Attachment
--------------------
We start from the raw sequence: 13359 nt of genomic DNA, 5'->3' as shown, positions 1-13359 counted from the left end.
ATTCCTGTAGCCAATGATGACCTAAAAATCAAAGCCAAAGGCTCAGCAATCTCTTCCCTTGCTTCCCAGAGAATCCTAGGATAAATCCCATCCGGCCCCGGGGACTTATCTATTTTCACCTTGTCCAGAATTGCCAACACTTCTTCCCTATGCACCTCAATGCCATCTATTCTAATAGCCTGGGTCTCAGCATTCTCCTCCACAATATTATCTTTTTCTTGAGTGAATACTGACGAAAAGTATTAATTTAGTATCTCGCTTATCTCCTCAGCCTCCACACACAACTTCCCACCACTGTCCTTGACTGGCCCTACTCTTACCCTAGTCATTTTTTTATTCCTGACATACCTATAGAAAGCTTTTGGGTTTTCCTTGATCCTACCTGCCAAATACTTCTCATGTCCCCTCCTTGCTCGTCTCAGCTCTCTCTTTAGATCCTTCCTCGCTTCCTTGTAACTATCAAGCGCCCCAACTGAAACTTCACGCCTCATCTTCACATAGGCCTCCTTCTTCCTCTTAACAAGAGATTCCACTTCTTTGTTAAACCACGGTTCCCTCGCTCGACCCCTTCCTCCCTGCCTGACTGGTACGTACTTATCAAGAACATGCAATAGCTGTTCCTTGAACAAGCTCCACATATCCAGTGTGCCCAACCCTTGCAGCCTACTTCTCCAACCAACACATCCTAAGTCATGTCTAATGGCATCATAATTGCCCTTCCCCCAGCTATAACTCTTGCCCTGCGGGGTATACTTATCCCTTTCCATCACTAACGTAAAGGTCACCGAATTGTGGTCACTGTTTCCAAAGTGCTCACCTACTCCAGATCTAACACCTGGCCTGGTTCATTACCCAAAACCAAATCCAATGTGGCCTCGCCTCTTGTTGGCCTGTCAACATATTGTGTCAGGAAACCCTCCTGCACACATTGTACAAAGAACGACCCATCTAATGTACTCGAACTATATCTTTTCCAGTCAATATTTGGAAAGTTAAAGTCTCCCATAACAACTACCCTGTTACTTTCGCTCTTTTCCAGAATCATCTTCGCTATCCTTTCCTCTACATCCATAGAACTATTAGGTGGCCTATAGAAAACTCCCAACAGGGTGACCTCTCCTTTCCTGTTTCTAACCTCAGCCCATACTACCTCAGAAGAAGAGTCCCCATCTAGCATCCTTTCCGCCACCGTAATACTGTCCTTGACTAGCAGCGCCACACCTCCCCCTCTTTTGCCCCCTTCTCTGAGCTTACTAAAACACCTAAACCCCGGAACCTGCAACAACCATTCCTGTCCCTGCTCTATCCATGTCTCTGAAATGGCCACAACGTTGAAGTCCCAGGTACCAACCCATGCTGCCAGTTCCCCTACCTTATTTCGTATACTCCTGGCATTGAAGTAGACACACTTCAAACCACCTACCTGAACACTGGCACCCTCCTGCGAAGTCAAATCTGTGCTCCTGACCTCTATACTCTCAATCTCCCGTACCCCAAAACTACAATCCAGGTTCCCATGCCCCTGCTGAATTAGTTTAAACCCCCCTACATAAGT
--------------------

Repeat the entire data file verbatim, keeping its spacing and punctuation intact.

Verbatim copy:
We start from the raw sequence: 13359 nt of genomic DNA, 5'->3' as shown, positions 1-13359 counted from the left end.
ATTCCTGTAGCCAATGATGACCTAAAAATCAAAGCCAAAGGCTCAGCAATCTCTTCCCTTGCTTCCCAGAGAATCCTAGGATAAATCCCATCCGGCCCCGGGGACTTATCTATTTTCACCTTGTCCAGAATTGCCAACACTTCTTCCCTATGCACCTCAATGCCATCTATTCTAATAGCCTGGGTCTCAGCATTCTCCTCCACAATATTATCTTTTTCTTGAGTGAATACTGACGAAAAGTATTAATTTAGTATCTCGCTTATCTCCTCAGCCTCCACACACAACTTCCCACCACTGTCCTTGACTGGCCCTACTCTTACCCTAGTCATTTTTTTATTCCTGACATACCTATAGAAAGCTTTTGGGTTTTCCTTGATCCTACCTGCCAAATACTTCTCATGTCCCCTCCTTGCTCGTCTCAGCTCTCTCTTTAGATCCTTCCTCGCTTCCTTGTAACTATCAAGCGCCCCAACTGAAACTTCACGCCTCATCTTCACATAGGCCTCCTTCTTCCTCTTAACAAGAGATTCCACTTCTTTGTTAAACCACGGTTCCCTCGCTCGACCCCTTCCTCCCTGCCTGACTGGTACGTACTTATCAAGAACATGCAATAGCTGTTCCTTGAACAAGCTCCACATATCCAGTGTGCCCAACCCTTGCAGCCTACTTCTCCAACCAACACATCCTAAGTCATGTCTAATGGCATCATAATTGCCCTTCCCCCAGCTATAACTCTTGCCCTGCGGGGTATACTTATCCCTTTCCATCACTAACGTAAAGGTCACCGAATTGTGGTCACTGTTTCCAAAGTGCTCACCTACTCCAGATCTAACACCTGGCCTGGTTCATTACCCAAAACCAAATCCAATGTGGCCTCGCCTCTTGTTGGCCTGTCAACATATTGTGTCAGGAAACCCTCCTGCACACATTGTACAAAGAACGACCCATCTAATGTACTCGAACTATATCTTTTCCAGTCAATATTTGGAAAGTTAAAGTCTCCCATAACAACTACCCTGTTACTTTCGCTCTTTTCCAGAATCATCTTCGCTATCCTTTCCTCTACATCCATAGAACTATTAGGTGGCCTATAGAAAACTCCCAACAGGGTGACCTCTCCTTTCCTGTTTCTAACCTCAGCCCATACTACCTCAGAAGAAGAGTCCCCATCTAGCATCCTTTCCGCCACCGTAATACTGTCCTTGACTAGCAGCGCCACACCTCCCCCTCTTTTGCCCCCTTCTCTGAGCTTACTAAAACACCTAAACCCCGGAACCTGCAACAACCATTCCTGTCCCTGCTCTATCCATGTCTCTGAAATGGCCACAACGTTGAAGTCCCAGGTACCAACCCATGCTGCCAGTTCCCCTACCTTATTTCGTATACTCCTGGCATTGAAGTAGACACACTTCAAACCACCTACCTGAACACTGGCACCCTCCTGCGAAGTCAAATCTGTGCTCCTGACCTCTATACTCTCAATCTCCCGTACCCCAAAACTACAATCCAGGTTCCCATGCCCCTGCTGAATTAGTTTAAACCCCCCTACATAAGT